If God is in Control...What Does He Control?
Scripture: Psalm 147:1–147:20
If God is in Control . . .What Does He Control?
Pastor Joel Sutton, September 15 2013; If God is in Control . . . Sermon 1
God controls . . .
. . . the operations of creation vv. 4-8; 15-18; Isaiah 4:25-27
. . . the course of history vv. 12-14; Isaiah 40:23, 24
- He rules over rulers and nations. Prov. 21:1, 31; Job 12:23
- He works good even out of evil. Gen. 50:20; Rom. 8:28
- He sets boundaries. Dan. 4:35; Job 1:12; 2:6
- He preserves His people. 1 Peter 1:9
. . . the availability of His grace vv. 10,11; Isaiah 40:28-31
Take Home Idea: The Sovereign God who controls creation and keeps history on course is the same God who offers His grace.
Sermon Discussion Guide
- Open: Share a time in your own life when it seemed like God was not in control or share a time in your own life when it seemed obvious that God was in control.
- Read: Habakkuk 1.1-4
- What is Habakkuk's complaint?
- God seems to be allowing injustice to go unpunished within the Kingdom of Judah in which Habakkuk lives. The wicked prosper and the righteous are oppressed.
- Why does Habakkuk bring this before God? What does he think God can do?
- Apparently, Habakkuk believes God can and should do something about this. It reflects Habakkuk's faith that God has the power to act, to establish justice for his nation.
- What kind of answer do you think Habakkuk is hoping for?
- Probably that God will fix it - that God will do what Habakkuk thinks best - punish those Habakkuk thinks wicked and vindicate those Habakkuk thinks righteous
- Read Habakkuk 1.5-11
- What is God's response to Habakkuk?
- God's response is that He is aware of the problem and already at work. Specifically, God is raising up the Chaldeans (Babylonians) to punish the wickedness of Judah
- What does it reveal about God's power and involvement in our world?
- God knows everything that is happening - he is not sleeping or taking a vacation. Moreover, God is actively involved in our world - even when we may not see it.
- Read Habakkuk 1.12-17
- How does Habakkuk feel about this response?
- Habakkuk is horrified. He seems to think God is unaware that (in his humble opinion) it is worse to allow the Babylonians to be the instrument of his punishment since surely they are (in his opinion) even more wicked than Judah
- What is his second complaint?
- He complains that surely God will not let these even more wicked gentiles go unpunished or conquer the whole world.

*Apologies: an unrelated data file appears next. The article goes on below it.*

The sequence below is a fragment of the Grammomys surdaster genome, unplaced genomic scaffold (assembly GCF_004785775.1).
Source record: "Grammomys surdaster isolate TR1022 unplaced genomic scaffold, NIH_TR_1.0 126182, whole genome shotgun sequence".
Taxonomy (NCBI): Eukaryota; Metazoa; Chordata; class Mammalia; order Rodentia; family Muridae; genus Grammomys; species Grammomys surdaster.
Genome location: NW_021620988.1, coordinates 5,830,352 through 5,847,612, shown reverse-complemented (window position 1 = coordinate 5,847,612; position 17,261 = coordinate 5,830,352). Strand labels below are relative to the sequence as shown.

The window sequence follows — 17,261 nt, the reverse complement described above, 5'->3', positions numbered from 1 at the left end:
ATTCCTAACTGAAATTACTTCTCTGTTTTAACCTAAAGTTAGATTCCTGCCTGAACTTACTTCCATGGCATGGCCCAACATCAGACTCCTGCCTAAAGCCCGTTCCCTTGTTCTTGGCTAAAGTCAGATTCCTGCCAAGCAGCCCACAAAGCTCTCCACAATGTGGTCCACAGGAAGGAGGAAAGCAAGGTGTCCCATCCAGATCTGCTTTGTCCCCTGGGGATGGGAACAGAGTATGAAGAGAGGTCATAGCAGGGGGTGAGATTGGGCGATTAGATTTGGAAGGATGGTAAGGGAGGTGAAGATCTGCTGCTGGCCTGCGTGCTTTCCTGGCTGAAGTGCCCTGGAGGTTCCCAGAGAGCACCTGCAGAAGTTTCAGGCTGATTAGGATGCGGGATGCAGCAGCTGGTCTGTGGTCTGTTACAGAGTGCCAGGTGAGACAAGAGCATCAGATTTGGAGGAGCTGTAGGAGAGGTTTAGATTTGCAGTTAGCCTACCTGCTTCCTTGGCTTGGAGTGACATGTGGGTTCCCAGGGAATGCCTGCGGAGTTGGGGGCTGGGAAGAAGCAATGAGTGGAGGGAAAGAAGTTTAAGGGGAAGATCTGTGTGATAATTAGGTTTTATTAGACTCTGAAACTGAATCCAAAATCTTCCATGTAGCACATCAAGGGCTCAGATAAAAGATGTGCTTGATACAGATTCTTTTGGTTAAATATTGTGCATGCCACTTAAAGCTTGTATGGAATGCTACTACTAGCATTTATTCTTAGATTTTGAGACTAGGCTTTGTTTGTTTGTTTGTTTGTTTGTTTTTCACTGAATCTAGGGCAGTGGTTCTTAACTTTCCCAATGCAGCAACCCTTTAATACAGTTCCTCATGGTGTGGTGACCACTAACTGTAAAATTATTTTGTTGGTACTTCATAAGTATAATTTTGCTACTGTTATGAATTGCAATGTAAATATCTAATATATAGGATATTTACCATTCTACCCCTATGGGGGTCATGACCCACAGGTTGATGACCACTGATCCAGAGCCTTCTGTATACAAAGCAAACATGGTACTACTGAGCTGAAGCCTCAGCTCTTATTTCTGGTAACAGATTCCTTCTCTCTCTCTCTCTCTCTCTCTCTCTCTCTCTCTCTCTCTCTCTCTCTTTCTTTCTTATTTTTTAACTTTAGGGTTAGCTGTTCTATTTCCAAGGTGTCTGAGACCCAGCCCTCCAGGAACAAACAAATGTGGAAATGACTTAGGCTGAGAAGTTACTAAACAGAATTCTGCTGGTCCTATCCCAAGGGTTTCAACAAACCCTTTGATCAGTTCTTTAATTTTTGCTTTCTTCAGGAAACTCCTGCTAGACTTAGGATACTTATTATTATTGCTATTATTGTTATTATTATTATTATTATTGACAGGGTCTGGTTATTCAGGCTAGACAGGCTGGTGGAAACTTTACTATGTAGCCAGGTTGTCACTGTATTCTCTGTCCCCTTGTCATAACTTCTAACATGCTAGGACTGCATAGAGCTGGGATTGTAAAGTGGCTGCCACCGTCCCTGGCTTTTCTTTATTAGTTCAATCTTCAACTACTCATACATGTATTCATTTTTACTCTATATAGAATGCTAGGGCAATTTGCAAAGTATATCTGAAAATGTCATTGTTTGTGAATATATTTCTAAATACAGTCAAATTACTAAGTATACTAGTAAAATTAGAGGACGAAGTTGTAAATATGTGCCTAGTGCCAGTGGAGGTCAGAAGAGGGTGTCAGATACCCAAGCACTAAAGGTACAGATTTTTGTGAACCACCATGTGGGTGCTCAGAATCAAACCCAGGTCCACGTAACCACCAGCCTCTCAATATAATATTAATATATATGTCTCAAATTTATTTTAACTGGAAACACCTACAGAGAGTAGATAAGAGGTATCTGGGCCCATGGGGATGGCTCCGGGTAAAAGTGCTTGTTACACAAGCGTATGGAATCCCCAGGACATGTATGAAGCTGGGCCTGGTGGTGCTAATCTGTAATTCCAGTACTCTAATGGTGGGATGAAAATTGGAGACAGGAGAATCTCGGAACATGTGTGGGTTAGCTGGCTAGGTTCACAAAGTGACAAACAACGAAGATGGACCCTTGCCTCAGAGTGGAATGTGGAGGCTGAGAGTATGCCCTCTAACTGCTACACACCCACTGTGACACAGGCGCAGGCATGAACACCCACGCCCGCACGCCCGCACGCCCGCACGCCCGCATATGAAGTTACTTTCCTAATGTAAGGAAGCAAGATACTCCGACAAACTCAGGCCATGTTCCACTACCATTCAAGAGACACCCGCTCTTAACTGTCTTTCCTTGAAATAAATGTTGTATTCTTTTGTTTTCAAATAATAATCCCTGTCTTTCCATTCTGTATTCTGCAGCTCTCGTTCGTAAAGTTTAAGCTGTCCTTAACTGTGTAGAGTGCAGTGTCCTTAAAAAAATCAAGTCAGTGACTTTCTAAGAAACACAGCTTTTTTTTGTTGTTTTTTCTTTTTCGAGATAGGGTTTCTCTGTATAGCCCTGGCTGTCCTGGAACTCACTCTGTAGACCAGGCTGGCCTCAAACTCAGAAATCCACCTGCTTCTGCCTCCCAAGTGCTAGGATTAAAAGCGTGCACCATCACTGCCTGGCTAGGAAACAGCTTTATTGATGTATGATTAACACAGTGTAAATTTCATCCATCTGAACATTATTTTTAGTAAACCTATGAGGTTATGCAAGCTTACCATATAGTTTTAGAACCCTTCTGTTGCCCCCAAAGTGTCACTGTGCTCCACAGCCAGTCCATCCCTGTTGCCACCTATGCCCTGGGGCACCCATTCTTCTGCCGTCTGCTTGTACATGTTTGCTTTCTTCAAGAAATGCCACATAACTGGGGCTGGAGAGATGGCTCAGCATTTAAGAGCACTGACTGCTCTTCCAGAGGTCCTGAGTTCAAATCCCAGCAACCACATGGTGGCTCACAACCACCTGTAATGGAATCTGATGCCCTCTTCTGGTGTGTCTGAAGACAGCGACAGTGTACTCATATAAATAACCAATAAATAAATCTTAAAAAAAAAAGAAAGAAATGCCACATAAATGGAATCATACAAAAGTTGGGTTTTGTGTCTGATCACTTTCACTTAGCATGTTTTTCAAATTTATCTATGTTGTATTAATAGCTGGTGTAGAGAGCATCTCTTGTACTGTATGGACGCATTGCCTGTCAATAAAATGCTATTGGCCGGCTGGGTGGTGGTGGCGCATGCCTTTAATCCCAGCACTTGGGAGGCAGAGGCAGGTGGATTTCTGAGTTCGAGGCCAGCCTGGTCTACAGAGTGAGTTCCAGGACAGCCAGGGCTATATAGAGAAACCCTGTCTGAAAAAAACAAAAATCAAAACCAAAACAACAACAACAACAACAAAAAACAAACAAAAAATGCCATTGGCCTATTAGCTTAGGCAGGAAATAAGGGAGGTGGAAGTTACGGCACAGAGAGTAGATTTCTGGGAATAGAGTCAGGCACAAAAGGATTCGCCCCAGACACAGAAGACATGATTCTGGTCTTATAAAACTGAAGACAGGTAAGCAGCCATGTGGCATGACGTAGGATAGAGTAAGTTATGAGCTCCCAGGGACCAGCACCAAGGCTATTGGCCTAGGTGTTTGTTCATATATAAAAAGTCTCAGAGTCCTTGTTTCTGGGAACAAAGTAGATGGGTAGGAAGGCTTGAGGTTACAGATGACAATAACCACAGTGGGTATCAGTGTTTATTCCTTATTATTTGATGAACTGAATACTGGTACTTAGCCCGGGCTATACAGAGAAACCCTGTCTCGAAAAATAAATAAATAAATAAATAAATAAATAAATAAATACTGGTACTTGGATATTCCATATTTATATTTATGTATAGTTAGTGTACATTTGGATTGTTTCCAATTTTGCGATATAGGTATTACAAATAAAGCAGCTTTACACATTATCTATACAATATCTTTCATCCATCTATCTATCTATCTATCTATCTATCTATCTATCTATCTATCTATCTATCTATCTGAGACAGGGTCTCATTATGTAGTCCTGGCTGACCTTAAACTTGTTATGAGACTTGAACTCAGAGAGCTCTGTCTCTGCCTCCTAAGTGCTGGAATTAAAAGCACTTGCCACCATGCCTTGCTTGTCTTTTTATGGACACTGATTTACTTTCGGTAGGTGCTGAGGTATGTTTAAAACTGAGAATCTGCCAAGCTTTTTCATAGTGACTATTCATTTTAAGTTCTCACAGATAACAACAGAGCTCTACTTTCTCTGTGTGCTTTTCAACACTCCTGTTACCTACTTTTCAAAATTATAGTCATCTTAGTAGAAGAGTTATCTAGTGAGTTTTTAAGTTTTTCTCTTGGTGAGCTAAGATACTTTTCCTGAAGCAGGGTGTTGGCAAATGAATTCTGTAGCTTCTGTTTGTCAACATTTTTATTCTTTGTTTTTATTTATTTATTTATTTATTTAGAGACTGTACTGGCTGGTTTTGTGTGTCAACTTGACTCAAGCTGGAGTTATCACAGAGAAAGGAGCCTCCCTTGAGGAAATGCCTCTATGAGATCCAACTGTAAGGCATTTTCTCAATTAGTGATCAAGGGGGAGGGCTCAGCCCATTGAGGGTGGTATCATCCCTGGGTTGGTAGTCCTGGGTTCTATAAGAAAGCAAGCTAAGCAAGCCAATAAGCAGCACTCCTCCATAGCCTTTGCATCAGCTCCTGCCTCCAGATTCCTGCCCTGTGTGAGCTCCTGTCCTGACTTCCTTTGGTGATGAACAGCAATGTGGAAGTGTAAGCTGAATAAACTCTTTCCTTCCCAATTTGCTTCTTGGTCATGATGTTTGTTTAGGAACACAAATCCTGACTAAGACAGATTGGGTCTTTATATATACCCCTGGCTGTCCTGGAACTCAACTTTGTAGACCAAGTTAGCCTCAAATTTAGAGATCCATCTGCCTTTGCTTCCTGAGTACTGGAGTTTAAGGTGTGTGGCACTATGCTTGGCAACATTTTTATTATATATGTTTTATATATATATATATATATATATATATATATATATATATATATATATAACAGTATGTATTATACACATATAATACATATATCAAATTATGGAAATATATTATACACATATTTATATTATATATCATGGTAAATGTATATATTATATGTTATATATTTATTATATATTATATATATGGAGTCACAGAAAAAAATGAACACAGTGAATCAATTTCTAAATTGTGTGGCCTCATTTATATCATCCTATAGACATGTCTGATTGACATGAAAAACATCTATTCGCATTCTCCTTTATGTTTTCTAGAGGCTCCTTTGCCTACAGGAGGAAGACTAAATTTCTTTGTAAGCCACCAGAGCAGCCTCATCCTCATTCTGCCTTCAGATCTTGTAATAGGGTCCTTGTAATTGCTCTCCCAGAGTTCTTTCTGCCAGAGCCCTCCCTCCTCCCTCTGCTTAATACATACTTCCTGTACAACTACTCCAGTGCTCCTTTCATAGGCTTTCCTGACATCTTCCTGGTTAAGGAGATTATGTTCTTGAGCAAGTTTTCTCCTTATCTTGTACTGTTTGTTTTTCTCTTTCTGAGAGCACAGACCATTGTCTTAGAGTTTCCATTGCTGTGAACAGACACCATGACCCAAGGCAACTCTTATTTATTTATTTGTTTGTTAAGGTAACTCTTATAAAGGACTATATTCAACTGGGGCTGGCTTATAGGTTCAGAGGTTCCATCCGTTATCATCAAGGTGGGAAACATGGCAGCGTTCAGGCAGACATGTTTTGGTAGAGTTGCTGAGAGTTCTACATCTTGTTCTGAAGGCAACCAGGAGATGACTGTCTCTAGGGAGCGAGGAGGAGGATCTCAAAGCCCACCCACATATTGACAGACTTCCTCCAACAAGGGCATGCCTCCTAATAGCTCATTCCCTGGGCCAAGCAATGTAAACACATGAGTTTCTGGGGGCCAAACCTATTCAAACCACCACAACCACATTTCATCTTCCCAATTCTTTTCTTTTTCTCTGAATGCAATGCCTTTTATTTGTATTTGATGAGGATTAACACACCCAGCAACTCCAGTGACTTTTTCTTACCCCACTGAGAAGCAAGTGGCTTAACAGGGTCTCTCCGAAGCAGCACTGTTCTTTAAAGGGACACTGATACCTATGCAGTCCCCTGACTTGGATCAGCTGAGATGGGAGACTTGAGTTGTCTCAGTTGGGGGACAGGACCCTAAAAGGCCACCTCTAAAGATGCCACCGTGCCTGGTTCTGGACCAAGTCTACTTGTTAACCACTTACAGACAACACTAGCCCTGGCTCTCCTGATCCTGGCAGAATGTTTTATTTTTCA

- Read Habakkuk 2.6-8, 18-20 (or all of chapter 2 if you have time)
- How does God respond to this complaint?
- God responds by assuring Habakkuk that no one will escape his justice. The Babylonians will be punished for their wickedness even as Judah will be punished for theirs.
- Habakkuk's original complaint is about the justice of God, how does this last section a response to that as well? (Who is beyond the reach and power of the justice of God?)
- God affirms, as we have seen, that his justice will always be accomplished. Neither the Babylonians nor even his own people in Judah are beyond the justice of God.
- Read Habakkuk 3.1-2, 16-19 (or all of chapter 3 if you have time)
- What is Habakkuk's final response?
- Habakkuk prays. He praises God, puts his hope in God, and prays for mercy.
- Would you say that Habakkuk understands exactly what God plans to do and why?
- Clearly not.
- Would you say that Habakkuk "likes" the plan? (v.16)
- Clearly not. Habakkuk trembles at what is to come.
- Given your answers to b and c, why do you think Habakkuk prays for the work of the Lord to go forward? What has he learned that changed his attitude?
- He has remembered the greatness and sovereignty of God. He has remembered that the God who made all creation has also sustained it from the beginning - and all without Habakkuk's help. And he has been reminded that his faith should not be in his own understanding - in his own desire or plans for world events, but in God and his plan.
- Given b and c and verse 17, how do you think Habakkuk is able to pray v.18-20?
- Habakkuk has been reminded that not just judgment, but also salvation comes from God. Habakkuk has remembered that the plans of God are greater and better than anything he might himself conceive.
- When we look at nature and the course of history, it can be easy to be discouraged or even to wonder where God is and what he is doing. Habakkuk asks essentially the same questions. He is troubled by what is going on within his country - and later by the coming course of international politics.
- What can we learn from Habakkuk's final response and prayer?
- Can we expect to understand or like everything that God allows to happen? Can we expect to know all of God's plans? Why not?
- What does God's sovereignty over nature, history and salvation mean for us in these situations? How did that knowledge change Habakkuk?
- How should these facts impact the way we live and look at world events?
- How should it impact the way (and maybe the amount) we pray?